Goeckerman therapy (GT) of psoriasis vulgaris is based on the application of crude coal tar and ultraviolet radiation. We investigated DNA damage by the number of micronucleated binucleated cells (MNBC) in lymphocytes, serum homocysteine, vitamin B12, folic acid, and two polymorphisms (C677T and A1298C) in the MTHFR gene in 35 patients with exacerbated psoriasis vulgaris classified according to the psoriasis area and severity index (PASI) score and treated by GT. The median of PASI score decreased from nineteen to five, and MNBC increased from 10 to 18‰ after GT (p < 0.001 in both cases). Correlations of MNBC with homocysteine (Spearman's rho = 0.420, p = 0.012) and vitamin B12 (rho = -0.389, p = 0.021) before the therapy were observed. Hyperhomocysteinemia was an independent predictor of genotoxicity (OR 9.91; 95% CI, 2.09-55.67; p = 0.003). Homocysteine was higher in females than in males (13 vs. 12 µmol/L, p = 0.045). In contrast, vitamin B12 levels in the females were lower than in the males (160 vs. 192 pmol/L, p = 0.047). Vitamin B12 in the females were negatively influenced by smoking status (160 pmol/L in smokers vs. 192 pmol/L in non-smokers, p = 0.025). A significantly higher MNBC was found in CC homozygous patients (A1298C polymorphism) than in AC heterozygotes (32 vs. 16‰, p = 0.005) and AA homozygotes (32 vs. 18‰, p = 0.036). Our data showed that homocysteine participates in the pathogenesis of psoriasis. Its serum levels correlated with MNBC and allowed the prediction of DNA damage to appear within GT. Both micronutrients status and homocysteine metabolic pathway contribute to the genotoxicity of GT.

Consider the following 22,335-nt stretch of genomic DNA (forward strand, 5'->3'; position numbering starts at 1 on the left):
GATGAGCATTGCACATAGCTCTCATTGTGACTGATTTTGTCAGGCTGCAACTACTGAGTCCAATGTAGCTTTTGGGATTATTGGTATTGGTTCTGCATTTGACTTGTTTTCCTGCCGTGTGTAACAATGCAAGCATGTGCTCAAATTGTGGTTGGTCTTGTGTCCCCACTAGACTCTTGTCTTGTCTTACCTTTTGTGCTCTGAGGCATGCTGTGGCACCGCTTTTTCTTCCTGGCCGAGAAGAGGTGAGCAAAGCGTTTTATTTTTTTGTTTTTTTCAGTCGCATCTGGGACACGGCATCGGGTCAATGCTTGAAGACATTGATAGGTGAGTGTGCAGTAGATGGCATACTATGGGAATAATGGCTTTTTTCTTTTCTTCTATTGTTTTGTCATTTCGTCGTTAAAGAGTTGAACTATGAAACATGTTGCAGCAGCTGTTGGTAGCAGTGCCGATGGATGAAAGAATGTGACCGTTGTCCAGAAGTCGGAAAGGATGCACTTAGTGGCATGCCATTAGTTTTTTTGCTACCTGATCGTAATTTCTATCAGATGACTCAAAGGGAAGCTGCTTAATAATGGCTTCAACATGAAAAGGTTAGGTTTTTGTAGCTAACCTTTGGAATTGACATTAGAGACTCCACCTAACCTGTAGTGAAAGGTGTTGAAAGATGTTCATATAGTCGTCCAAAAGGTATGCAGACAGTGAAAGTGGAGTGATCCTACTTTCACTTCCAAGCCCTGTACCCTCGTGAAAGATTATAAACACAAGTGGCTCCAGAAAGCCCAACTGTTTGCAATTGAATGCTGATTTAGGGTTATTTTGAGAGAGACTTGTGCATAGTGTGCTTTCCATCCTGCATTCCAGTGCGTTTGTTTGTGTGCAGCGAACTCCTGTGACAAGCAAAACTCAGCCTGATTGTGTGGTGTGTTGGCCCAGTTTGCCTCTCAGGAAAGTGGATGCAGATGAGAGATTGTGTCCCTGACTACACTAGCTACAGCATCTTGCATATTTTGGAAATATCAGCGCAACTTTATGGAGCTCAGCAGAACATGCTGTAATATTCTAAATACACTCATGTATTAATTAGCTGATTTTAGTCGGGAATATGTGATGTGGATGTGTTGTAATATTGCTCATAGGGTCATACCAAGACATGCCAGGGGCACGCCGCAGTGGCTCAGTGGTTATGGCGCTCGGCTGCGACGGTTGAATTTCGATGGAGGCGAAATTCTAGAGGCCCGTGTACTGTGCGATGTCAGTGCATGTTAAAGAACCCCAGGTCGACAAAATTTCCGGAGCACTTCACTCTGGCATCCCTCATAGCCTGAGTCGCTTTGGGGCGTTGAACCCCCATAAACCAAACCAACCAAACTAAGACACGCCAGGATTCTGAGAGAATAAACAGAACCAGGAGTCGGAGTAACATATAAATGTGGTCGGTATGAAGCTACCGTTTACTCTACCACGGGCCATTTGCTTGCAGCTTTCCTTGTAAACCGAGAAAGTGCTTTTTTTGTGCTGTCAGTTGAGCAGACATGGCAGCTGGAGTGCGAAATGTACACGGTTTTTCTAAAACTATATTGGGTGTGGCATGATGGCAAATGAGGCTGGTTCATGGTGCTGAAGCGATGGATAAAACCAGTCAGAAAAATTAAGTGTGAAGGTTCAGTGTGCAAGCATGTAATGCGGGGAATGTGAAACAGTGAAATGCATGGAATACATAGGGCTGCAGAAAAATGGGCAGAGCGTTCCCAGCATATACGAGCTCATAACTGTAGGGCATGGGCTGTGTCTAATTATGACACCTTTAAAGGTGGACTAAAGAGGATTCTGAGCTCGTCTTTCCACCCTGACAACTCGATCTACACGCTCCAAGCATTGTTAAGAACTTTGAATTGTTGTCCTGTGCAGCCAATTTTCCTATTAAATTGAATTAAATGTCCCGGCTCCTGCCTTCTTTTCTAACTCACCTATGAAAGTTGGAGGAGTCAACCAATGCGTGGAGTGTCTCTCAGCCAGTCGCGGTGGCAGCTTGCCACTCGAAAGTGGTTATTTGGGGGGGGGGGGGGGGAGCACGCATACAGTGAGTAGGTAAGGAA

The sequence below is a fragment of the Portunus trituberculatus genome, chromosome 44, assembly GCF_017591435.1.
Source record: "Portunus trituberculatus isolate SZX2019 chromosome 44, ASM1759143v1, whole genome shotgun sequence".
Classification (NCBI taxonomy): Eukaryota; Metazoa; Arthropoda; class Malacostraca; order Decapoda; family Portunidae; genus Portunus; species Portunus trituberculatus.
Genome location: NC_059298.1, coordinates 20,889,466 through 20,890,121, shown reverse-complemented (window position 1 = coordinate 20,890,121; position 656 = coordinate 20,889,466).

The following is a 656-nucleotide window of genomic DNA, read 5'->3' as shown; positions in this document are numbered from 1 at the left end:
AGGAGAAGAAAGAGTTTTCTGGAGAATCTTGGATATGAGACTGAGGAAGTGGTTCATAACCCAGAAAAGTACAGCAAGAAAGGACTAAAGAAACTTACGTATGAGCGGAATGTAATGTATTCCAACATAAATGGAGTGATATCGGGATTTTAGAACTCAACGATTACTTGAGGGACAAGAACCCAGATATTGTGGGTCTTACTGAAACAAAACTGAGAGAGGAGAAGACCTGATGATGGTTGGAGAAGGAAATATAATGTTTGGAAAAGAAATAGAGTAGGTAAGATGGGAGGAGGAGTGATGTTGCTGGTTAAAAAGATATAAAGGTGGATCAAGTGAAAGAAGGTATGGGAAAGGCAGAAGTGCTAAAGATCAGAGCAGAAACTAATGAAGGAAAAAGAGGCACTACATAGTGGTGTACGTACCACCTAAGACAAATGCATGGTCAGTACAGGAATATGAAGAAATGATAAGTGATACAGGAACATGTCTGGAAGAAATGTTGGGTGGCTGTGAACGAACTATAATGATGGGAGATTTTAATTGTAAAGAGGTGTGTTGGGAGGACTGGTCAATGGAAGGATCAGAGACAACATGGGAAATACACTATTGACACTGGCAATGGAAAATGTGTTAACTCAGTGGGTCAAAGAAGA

Keywords: Goeckerman therapy; folic acid; genotoxicity; homocysteine; psoriasis; vitamin B12.